[E:\Dev\Projects\Modula-3]md First
    [E:\Dev\Projects\Modula-3]cd First
    [E:\Dev\Projects\Modula-3\First]md src
    [E:\Dev\Projects\Modula-3\First]cd src
    Figure 2: Creating auxilliary directories.
  3. Type the following program into a file called Main.m3 (this name is crucial for this example):
    E:\Dev\Projects\Modula-3\First\src]e Main.m3
    MODULE Main;
         IO.Put("Hi World!");
    END Main.
    Figure 3: Creating your first Modula-3 program.

    Note the creative and casual deviance from the more traditional "Hello World!" program. Note also that Modula-3 is case- sensitive, so be sure to type everything verbatum. Also note the semicolons at the end of each line, pretty much like Pascal, and the period at the end of the program.

  4. Type the following into a file called m3makefile:
    [E:\Dev\Projects\Modula-3\First\src]e m3makefile
    % this is a comment in the m3makefile
    % this line tells m3 where to find the libraries
    % this line tells m3 what .m3 files exist (for this project only
    % the "Main" one)
    % this line tells m3 what to call the executable
    Figure 4: A Modula-3 "makefile".
  5. Type m3build:
    Figure 5: Building the example.

    You will see something like:

    mkdir ../OS2 --- building in ../OS2 ---
    m3 -w1 -why -g -o First -FE:/Tmp/qk000001.tmp
    new source -> compiling ../src/Main.m3
    -> linking First
    Figure 6: Output during the compile.

    You will have noticed that a directory called "OS2" was created next to your "src" directory within your "First" directory. It is the Modula-3 default to create a directory named for the platform to put the compiled files in, in our case "OS2".

  6. Run the program:
    Hi World!
    Figure 7: Output of the example.
  7. Marvel at the size of the executable. Static linking is all that is available at the moment.

A More Complicated Example

  1. Go to the projects directory again, create another test program directory, and go there:
    [E:\Dev\Projects\Modula-3\First]cd ..
    [E:\Dev\Projects\Modula-3]md Second
    [E:\Dev\Projects\Modula-3]cd Second
    Figure 8: Creating another project directory.
  2. Create yet another src directory (name crucial) and go there:
    [E:\Dev\Projects\Modula-3\Second]md src
    [E:\Dev\Projects\Modula-3\Second]cd src
    Figure 9: Creating auxilliary directories.
  3. Create the files as below:
    (File:  m3makefile)
    % this line tells m3 where to find the libraries.
    % normally "libm3" should be here. you may also need other
    % libraries, in which case you add more lines like the one
    % below, each with a path to the library you need.
    % this type of line tells m3 what .i3/.m3 file pairs exist.
    % one of these lines is needed for each pair of .i3/.m3 files.
    % this type of line tells m3 what .m3 files exist without .i3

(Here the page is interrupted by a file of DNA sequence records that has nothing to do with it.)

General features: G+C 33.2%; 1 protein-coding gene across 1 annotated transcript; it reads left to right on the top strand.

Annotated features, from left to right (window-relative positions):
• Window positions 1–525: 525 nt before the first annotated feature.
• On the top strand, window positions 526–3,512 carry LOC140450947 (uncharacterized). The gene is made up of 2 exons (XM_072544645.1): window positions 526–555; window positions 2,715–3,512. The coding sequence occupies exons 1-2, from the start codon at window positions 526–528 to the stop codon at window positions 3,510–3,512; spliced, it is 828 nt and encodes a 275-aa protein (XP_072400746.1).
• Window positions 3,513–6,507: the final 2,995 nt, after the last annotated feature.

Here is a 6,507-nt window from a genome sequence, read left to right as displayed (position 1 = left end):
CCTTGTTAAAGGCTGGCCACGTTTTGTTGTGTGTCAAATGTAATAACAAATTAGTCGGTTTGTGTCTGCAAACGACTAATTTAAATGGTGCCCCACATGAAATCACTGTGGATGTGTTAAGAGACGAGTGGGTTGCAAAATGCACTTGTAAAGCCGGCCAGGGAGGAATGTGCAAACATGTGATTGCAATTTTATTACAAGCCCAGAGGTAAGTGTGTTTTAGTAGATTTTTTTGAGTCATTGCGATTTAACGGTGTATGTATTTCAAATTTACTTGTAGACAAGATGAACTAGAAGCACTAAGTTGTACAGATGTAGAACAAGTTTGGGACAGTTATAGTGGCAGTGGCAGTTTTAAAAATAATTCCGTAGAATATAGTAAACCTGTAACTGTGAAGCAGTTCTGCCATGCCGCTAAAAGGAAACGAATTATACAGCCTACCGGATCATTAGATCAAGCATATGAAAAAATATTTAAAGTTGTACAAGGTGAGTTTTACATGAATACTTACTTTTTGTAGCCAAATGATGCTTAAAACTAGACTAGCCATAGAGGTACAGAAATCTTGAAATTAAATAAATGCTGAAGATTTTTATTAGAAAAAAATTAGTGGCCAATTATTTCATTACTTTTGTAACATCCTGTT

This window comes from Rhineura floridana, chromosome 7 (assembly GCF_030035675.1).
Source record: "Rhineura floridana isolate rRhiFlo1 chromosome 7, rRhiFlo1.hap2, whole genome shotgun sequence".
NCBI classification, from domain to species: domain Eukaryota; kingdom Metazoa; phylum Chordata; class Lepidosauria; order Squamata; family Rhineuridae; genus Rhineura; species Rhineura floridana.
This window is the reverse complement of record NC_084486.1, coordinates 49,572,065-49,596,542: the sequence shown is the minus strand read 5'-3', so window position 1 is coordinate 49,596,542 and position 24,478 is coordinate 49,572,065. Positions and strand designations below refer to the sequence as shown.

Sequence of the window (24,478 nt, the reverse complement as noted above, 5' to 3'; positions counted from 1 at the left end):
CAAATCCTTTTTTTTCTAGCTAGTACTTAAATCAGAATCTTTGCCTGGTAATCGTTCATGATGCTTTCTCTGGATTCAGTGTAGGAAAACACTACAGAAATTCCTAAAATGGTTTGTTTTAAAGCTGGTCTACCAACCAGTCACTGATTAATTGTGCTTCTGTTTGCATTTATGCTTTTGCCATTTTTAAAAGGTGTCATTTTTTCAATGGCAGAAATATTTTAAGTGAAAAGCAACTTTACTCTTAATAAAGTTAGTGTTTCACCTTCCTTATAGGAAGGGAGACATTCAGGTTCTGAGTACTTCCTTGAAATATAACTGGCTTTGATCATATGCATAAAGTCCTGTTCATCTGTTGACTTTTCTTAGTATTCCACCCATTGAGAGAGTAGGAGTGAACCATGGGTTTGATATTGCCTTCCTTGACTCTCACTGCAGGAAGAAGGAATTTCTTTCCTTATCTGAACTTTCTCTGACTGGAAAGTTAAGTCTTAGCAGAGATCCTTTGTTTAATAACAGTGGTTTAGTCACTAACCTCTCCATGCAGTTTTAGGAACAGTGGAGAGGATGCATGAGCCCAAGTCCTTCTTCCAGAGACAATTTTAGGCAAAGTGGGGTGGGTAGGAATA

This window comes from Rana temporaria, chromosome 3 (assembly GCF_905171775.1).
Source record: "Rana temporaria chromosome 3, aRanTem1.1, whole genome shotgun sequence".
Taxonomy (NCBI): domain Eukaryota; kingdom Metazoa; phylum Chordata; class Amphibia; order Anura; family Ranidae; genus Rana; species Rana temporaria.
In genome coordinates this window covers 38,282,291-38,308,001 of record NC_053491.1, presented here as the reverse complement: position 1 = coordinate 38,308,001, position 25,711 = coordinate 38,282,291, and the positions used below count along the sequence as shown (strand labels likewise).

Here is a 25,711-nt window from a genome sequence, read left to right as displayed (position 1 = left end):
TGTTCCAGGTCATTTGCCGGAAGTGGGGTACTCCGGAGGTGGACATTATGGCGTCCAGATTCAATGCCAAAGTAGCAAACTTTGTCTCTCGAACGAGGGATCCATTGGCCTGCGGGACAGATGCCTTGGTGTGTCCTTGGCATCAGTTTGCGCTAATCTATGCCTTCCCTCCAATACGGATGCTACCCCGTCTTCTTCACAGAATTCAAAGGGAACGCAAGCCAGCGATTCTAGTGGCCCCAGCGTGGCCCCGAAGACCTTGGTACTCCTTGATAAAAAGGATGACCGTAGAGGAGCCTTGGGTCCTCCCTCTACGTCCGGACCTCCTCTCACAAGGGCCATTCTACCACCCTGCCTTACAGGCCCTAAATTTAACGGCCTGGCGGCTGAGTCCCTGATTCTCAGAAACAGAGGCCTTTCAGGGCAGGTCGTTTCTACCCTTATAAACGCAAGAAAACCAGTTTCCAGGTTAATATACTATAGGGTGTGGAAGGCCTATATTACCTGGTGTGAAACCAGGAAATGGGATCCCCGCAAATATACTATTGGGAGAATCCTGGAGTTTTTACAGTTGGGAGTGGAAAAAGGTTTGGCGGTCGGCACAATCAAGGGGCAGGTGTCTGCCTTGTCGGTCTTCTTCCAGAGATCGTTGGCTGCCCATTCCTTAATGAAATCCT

%  files.  normally this is only the "Main" file,  which  doesn't have
    % to be named "Main", as long as there is an "EXPORTS Main" line
    % at the top of the file.
    % this line tells m3 what to call the executable
    (File second.m3)
    MODULE Second EXPORTS Main;
    IMPORT Helper;
         retVal: BOOLEAN;
         retVal := Helper.PutText();
    END Second.
    (File helper.i3)
    INTERFACE Helper;
    END Helper.
    (File:  helper.m3)
    MODULE Helper;
         retString: TEXT;
        RETURN TRUE;
         END PutText;
         retString := "Hi again, World!";
    END Helper.
    Figure 10: Our second example.
  4. Type m3build:
    Figure 11: Building the example.

    You will see something like:

    mkdir ../OS2 --- building in ../OS2 ---
    m3 -w1 -why -g -o Daring -FE:/Tmp/qk000001.tmp
    new source -> compiling ../src/Helper.i3
    new source -> compiling ../src/Helper.m3
    new source -> compiling ../src/Second.m3
    -> linking Daring
    Figure 12: Output during the compile.
  5. Run the program:
    Hi again, World!
    Figure 13: Output of our example.

This example demonstrates some of Modula-3's nicer features, such as enforced interfaces, nice built-in data types, extensive included libraries, easy-to-learn multi-module programming and so on.


If you had any problems, please go over everything again, carefully, and note any deviations from what is given here. Likely it is one of deviations which caused your problems. In particular, look for differences in case (upper/lower case is frequently crucial under UNIX, and much of this software was ported from UNIX), and drive and directory naming conventions.

You can post problems to the comp.lang.modula3 newsgroup. If you feel that the problem is OS/2-related, then prefix your post's subject with "OS/2: ..." to let others avoid having to read it only to discover that they didn't want to read it after all. If you are posting problems of any kind, always describe your system, with at least: which version of Modula-3 you are using, which version of OS/2 you are using, what anomalies exist in your setup, and what your config.sys has which is related to Modula-3, if relevant.

If you still can't find anything wrong, try mailing me at Please use the subject "M3: ..." so that I can sort my mail properly. Also, please allow me a couple of days to respond before you get desperate. I likely will not be able to tell you what is wrong either, though. Please do not mail me about Modula-3 programming.

Finally, you could try Klaus, but keep in mind that he may be busy before bugging him, and be polite. Limitations - Threads are not implemented yet. - Trestle (the windowing stuff) is not implemented yet, i.e. no PM yet, and some more stuff as well. This is all documented in Klaus' files.


This was a brief introduction to Modula-3 for OS/2, where to get it, what files to get, how to install it, and how to compile a couple of quick programs.

Now that you have verified that Modula-3 for OS/2 works for you, you probably need something more to chew on. I would suggest getting the Harbison book as a tutorial, getting the SPwM3 book as a more in-depth book, digging up some more example source code on the official SRC site at:

Information for both the above books exists on the SRC site. Go through the more extensive tutorials at:

Also make sure that you look through the interface files in \m3\install\lib\m3\pkg\libm3\src to get a feel for what comes with Modula-3. Finally, get onto the newsgroup comp.lang.modula3, post intelligent posts which can make all OS/2 Modula-3 users proud, and most importantly, write Modula-3 programs for OS/2 and release them.

Good luck!